Wambui Waruingi recently described her experiences working on malaria in Kenya on the site, “Social, Cultural & Behavioral Issues in PHC & Global Health.” Her thoughts and lessons are found below.
Malaria is an old disease, and not unfamiliar to the people of Lwala, Migori county, Nyanza province, situated in Kenya, East Africa. The most vulnerable are pregnant women and young children.The Lwala Community Alliance have reduced the rate of under 5 mortality to 20% of what it was 10 years ago, and about 30% of what it is in Migori county (reported 29 deaths/ 1000 in 2018) https://lwala.org/wp-content/uploads/2019/02/Lwala-2018-Annual-Report.pdf
Of the scourges that remain, malaria is one of them.
Malaria is caused by a protozoal species called Plasmodium spp; the most severe is Plasmodium falciparum, the predominant type in the region.It’s life cycle exemplifies evolution at it’s most sophisticated, albeit vulnerable, needing two hosts of different species to complete it’s life cycle, the mosquito, and mammalian species in stages of asexual then asexual reproduction respectively. https://www.mayoclinic.org/diseases-conditions/malaria/symptoms-causes/syc-20351184https://www.cdc.gov/malaria/about/biology/index.html
The mosquito types responsible for malaria in the area are A. gambiae spp and A. arabiensis spp. To complete it’s life cycle, the mosquito requires water, or an aquatic environment to develop it’s larvae. This insect therefore seeks to lay it’s eggs in pools of fresh water, abundant in the area due to Lake Victoria, and important source of the local staple fish, and areas of underdeveloped grassland surrounding the lake and village. https://malariajournal.biomedcentral.com/articles/10.1186/1475-2875-9-62
WHO reported 219 million cases of malaria world wide, with 435,000 deaths in the same year. In this day and age, malaria remains burdensome in 11 countries, 10 of them being in Africa. WHO recommends a focused response. https:// who.int/malaria/en/. I advocate a focus on prevention by eradicating mosquitoes and episodes of mosquito bites in the region. WHO vector control guidelines run along the idea of chemical and biological larvicides, topical repellents,and personal protective measures, such as bed nets, wearing long sleeves and pants (hard to do in the heat of Migori), bug spray and insecticide treated nets. These are effective.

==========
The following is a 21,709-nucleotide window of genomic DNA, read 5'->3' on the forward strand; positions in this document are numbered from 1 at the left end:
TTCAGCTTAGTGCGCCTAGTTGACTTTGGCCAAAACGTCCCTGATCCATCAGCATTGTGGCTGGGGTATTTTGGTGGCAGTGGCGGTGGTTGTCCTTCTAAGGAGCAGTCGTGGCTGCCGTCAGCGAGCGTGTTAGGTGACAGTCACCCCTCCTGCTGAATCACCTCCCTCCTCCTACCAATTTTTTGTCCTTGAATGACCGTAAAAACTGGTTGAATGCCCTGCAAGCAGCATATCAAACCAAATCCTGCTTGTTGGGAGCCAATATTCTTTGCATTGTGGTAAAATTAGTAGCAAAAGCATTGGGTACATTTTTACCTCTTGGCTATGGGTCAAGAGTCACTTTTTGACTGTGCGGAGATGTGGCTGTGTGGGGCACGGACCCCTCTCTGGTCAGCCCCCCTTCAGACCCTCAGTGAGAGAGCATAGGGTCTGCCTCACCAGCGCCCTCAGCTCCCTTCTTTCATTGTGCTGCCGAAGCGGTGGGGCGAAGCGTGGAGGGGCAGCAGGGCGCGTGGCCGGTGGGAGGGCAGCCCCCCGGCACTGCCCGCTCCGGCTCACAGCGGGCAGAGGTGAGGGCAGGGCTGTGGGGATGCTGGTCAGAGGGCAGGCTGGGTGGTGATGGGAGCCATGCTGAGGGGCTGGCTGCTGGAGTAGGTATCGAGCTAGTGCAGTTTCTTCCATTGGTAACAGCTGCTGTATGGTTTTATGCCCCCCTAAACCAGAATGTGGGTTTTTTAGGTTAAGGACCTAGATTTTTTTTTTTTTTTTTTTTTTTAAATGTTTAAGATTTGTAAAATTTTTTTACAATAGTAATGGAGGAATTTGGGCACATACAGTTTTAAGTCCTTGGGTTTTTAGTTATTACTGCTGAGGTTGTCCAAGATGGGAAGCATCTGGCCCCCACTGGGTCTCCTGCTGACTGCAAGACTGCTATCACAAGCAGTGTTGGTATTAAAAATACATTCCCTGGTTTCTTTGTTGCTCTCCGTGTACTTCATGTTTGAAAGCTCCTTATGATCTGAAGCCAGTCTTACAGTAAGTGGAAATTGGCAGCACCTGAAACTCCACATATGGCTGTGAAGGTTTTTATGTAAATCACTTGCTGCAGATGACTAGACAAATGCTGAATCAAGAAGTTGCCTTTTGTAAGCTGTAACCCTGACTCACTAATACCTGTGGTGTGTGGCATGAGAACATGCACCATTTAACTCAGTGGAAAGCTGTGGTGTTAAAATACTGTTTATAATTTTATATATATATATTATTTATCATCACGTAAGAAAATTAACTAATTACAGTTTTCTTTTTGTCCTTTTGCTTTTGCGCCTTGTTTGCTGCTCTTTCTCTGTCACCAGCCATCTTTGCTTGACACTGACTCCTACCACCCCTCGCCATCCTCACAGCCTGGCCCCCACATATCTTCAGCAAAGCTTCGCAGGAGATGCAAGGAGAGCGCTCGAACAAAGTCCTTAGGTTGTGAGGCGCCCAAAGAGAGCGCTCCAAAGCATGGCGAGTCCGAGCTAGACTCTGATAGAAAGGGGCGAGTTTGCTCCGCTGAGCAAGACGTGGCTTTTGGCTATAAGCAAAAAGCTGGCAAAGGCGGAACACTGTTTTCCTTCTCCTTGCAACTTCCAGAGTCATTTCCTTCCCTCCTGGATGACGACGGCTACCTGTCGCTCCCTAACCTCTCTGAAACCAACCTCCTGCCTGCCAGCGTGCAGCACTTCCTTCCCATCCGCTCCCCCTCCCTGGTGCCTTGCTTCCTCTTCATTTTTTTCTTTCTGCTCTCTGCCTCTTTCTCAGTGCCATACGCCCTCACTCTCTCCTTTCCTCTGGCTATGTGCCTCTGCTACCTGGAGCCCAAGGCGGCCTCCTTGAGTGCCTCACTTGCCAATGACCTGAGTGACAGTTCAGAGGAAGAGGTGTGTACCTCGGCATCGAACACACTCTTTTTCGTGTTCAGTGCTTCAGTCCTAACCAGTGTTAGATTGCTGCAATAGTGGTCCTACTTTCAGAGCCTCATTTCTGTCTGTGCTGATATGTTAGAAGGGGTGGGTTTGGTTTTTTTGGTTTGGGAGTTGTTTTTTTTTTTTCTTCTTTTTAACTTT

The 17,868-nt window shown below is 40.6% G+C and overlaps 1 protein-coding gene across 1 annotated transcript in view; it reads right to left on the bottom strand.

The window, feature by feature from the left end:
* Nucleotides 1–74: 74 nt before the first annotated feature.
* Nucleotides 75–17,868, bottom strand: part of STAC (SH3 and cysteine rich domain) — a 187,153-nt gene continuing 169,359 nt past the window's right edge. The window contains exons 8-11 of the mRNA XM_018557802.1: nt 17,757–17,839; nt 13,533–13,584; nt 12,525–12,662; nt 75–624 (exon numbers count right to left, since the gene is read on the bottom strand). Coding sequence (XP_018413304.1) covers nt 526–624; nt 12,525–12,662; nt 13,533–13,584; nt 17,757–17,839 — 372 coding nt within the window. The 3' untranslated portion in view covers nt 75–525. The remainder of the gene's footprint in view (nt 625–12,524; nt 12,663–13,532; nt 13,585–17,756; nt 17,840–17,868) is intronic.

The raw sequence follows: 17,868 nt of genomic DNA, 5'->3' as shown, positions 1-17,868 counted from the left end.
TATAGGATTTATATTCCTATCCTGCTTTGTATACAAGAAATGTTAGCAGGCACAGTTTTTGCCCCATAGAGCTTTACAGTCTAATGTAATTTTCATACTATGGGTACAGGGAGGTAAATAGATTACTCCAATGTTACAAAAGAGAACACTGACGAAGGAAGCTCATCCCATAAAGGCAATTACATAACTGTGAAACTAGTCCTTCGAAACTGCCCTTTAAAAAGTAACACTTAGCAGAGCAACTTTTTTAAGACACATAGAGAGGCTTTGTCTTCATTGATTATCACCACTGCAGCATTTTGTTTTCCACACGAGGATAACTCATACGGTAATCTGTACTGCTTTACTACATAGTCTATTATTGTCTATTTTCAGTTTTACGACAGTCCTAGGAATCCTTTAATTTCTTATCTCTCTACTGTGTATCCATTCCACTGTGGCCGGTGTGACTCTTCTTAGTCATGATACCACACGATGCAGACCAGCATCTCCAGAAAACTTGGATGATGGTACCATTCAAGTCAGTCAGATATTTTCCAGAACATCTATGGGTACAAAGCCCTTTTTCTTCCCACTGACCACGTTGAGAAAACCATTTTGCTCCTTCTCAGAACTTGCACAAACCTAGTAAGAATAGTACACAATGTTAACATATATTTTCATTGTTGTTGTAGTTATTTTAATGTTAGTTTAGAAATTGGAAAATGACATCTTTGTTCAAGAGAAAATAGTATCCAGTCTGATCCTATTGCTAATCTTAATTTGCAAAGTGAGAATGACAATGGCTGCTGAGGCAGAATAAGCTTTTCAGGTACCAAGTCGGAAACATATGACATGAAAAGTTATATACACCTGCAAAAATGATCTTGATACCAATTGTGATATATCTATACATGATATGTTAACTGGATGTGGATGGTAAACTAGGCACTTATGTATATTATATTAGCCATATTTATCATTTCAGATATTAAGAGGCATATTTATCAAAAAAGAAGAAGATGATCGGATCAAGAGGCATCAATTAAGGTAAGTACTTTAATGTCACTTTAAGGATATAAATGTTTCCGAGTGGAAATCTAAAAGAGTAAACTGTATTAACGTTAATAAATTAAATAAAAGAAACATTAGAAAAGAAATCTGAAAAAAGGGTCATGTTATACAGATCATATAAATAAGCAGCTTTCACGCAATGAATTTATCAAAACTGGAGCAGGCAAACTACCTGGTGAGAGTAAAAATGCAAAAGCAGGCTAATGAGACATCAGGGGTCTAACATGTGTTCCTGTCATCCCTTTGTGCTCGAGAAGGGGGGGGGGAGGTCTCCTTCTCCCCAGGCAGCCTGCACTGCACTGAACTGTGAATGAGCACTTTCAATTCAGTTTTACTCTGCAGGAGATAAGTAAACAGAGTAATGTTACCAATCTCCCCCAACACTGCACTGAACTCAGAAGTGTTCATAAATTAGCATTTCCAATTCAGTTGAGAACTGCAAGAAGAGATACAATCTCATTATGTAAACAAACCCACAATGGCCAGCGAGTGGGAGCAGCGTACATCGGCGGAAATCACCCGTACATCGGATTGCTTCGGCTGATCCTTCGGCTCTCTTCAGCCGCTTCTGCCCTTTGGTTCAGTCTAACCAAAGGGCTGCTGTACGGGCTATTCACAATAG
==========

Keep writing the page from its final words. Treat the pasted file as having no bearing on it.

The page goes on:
In the area, mosquitoes capitalize on both daytime and nighttime feeding. Lwala benefits from a mosquito net distribution program so there is at least 1 net/ per household and a coverage of about 95%, https://lwala.org/wp-content/uploads/2019/02/Lwala-2018-Annual-Report.pdf, but there is an average of 5.5 individuals per household,
file:///C:/Users/Owner/Downloads/Migori%20County.pdf , so it conceivable that not all children under 5 currently sleep under a net.
Let’s start by making sure they do by scaling up this program, so that the number of nets corresponds with the number of individuals per household.
Lwala is an active community, and while use of nets will eliminate night feeders such as A. gambiae , little children will be susceptible to mosquito bites given that they are outdoors nearly daily helping with activities such as fishing, goat herding, fetching water and so forth. That is why active programs for mosquito eradication make so much sense in the region. While promoting personal prevention measures such as the use of “bugspray” containing effective substances such as DEET, efforts by the Bill and Melissa gates foundation, through the Malaria R&D (research and development) active since 2004, have devoted over $323 million dollars, about 20% ($50.4 million) of which has gone to the Innovative Vector Control Consortium, (IVCC) led by the Liverpool School of Tropical Medicine. The aim is to fast track improved insecticides, both biological and chemical, and other measures of vector control. I suggest that partnership with the IVCC be scaled up in the area, allowing Lwala to be first line in any benefits thereof. https://www.gatesfoundation.org/Media-Center/Press-Releases/2010/11/IVCC-Develops-New-Public-Health-Insecticides, https://www.gatesfoundation.org/Media-Center/Press-Releases/2005/10/Gates-Foundation-Commits-2583-Million-for-Malaria-Research
Finally, it’s official. Research endorses use of nets and indoor residual spraying as an effective way to reduce malaria density. https://malariajournal.biomedcentral.com/articles/10.1186/s12936-016-1214-9. This should be coupled with house improvement, since much of traditional and poverty-maintained materials, allow environments in which the mosquito can hide, to come out later to feed, and even breed. In Migori county, 72% of the homes have earth floors, 76% have corrugated roofs, and 21% have grass-thatched roofs. file:///C:/Users/Owner/Downloads/Migori%20County.pdf
All these promote a healthy habitat for the mosquito during the rainy season, and easy entry and hiding places all year round. Funding to improve house types so that locally-sourced but sturdy, water-proof homes can be built, will eliminate opportunities for the mosquito to access and bite young children.
Let’s get stakeholders vested in this effective, yet economical way to address malaria deaths in the youngest children. Starting now, funding should be diverted from costly treatments with ever mounting resistance patterns, to causing extinction of the Anopheles mosquito in Migori county. “An ounce of prevention is worth a pound of cure”http://drjarodhalldpt.blogspot.com/2018/02/an-ounce-of-prevention-is-worth-pound.html